Directed by: Julius Avery
Premise: Father Gabriele Amorth (Russell Crowe) works as the exorcist for the Diocese of Rome. He investigates the possession of a boy (Peter DeSouza-Feighoney) and uncovers a demonic secret that literally threatens to unleash hell on earth.
What Works: Recent years have seen the release of a lot of possession films and The Pope’s Exorcist distinguishes itself by being fun. Rather than dramatizing theological and philosophical ideas about the nature of good and evil, The Pope’s Exorcist is a work of escapist entertainment. It is in some sense a superhero movie with the exorcism duties of the Catholic Church imagined as a sort Men in Black or Avengers style squad of heroes. Consistent with that approach, the filmmakers introduce a bigger idea. The priests uncover an unholy location that could be the point of an invasion of the earth by supernatural creatures. This discovery gives the possession some additional stakes. The Pope’s Exorcist is led by Russell Crowe as Father Amorth. Crowe doesn’t resemble Amorth in body or in spirit but Crowe has a talent for comedy and creating kooky characters, something he hasn’t gotten to do much, and his Father Amorth is an amusing character.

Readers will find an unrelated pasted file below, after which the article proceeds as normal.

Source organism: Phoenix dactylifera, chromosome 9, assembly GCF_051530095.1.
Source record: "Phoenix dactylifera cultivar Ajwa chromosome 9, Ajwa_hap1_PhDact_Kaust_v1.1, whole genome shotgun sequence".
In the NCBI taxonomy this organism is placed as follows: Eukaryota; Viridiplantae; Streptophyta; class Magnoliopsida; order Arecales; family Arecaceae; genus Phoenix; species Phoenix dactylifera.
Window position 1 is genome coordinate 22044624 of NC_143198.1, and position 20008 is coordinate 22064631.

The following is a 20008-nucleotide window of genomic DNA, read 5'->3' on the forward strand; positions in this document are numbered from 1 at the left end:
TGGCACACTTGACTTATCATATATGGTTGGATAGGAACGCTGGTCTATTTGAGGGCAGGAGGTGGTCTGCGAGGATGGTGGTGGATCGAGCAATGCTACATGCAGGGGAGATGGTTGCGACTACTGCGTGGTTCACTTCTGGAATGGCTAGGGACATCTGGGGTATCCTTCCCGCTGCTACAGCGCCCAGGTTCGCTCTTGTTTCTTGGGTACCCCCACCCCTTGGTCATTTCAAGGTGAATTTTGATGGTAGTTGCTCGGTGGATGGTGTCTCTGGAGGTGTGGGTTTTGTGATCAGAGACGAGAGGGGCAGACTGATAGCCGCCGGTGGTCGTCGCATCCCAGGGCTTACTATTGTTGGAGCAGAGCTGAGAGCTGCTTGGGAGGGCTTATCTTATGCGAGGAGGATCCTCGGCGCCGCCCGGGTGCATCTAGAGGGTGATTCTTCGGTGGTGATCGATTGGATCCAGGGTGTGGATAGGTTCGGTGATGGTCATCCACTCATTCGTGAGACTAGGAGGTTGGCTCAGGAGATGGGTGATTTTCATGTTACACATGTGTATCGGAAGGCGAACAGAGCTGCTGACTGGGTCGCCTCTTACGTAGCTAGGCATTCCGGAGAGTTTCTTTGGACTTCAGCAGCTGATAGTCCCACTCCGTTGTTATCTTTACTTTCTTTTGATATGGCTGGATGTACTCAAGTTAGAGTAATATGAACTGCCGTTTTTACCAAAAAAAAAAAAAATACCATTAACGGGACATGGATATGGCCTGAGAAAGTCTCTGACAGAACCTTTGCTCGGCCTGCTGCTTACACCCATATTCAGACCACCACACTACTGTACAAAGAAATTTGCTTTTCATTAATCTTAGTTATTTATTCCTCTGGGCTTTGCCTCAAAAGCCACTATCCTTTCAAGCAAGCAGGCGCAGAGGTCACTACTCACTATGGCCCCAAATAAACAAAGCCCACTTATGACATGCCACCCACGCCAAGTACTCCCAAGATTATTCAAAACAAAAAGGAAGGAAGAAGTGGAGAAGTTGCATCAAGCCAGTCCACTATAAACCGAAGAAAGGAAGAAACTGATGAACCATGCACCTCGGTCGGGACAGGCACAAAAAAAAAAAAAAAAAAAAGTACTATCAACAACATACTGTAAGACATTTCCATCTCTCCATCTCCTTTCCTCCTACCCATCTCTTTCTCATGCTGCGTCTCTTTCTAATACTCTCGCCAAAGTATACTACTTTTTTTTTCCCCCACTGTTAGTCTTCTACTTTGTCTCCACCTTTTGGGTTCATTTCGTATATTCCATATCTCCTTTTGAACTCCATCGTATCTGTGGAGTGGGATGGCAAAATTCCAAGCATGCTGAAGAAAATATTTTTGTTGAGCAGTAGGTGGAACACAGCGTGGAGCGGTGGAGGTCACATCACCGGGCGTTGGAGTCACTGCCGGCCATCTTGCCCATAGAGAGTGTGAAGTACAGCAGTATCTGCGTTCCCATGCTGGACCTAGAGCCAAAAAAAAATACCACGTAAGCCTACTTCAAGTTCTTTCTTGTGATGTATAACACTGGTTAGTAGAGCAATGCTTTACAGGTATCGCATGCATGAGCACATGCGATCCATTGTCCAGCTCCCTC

What Doesn’t: The filmmaker’s decision to use Father Amorth’s name is problematic. This isn’t someone who existed centuries ago and has become a folk legend. Amorth died in 2016 and who he was and what he believed are well documented. To ascribe Amorth’s name to this fictional character is ethically questionable to say the least and comes across dishonest and exploitative. A lot of this film doesn’t make much sense. The demonic force is proclaimed to be a threat to the survival of the Church but that remains vague. The Pope’s Exorcist is not a very good possession film. It’s blatantly apes The Exorcist and repeats a number of key images from that movie such as projectile vomiting but the newer film is never as effective. Part of the problem is the quality of the filmmaking. The Pope’s Exorcist frequently looks shoddy. The digital visual effects are terrible. Possession films play on the fear of disease but The Pope’s Exorcist lacks the tactile and organic qualities that make the paranoia of infestation palpable. The comic book like tone of the movie also keeps it from ever being taken seriously. The Pope’s Exorcist is not very scary and it is frequently unintentionally funny. The physical performance by Peter DeSouza-Feighoney as the possessed boy is very broad and the demonic voice of the demon inside him (voice of Ralph Ineson) doesn’t match DeSouza-Feighoney’s performance.
Disc extras: Featurettes.
Bottom Line: The Pope’s Exorcist is shlock reminiscent of the many Exorcist knockoffs produced in the 1970s and 80s. Between Russell Crowe’s performance and the cheap special effects the film is both intentionally and unintentionally funny much more so than it is scary.
Episode: #969 (October 15, 2023)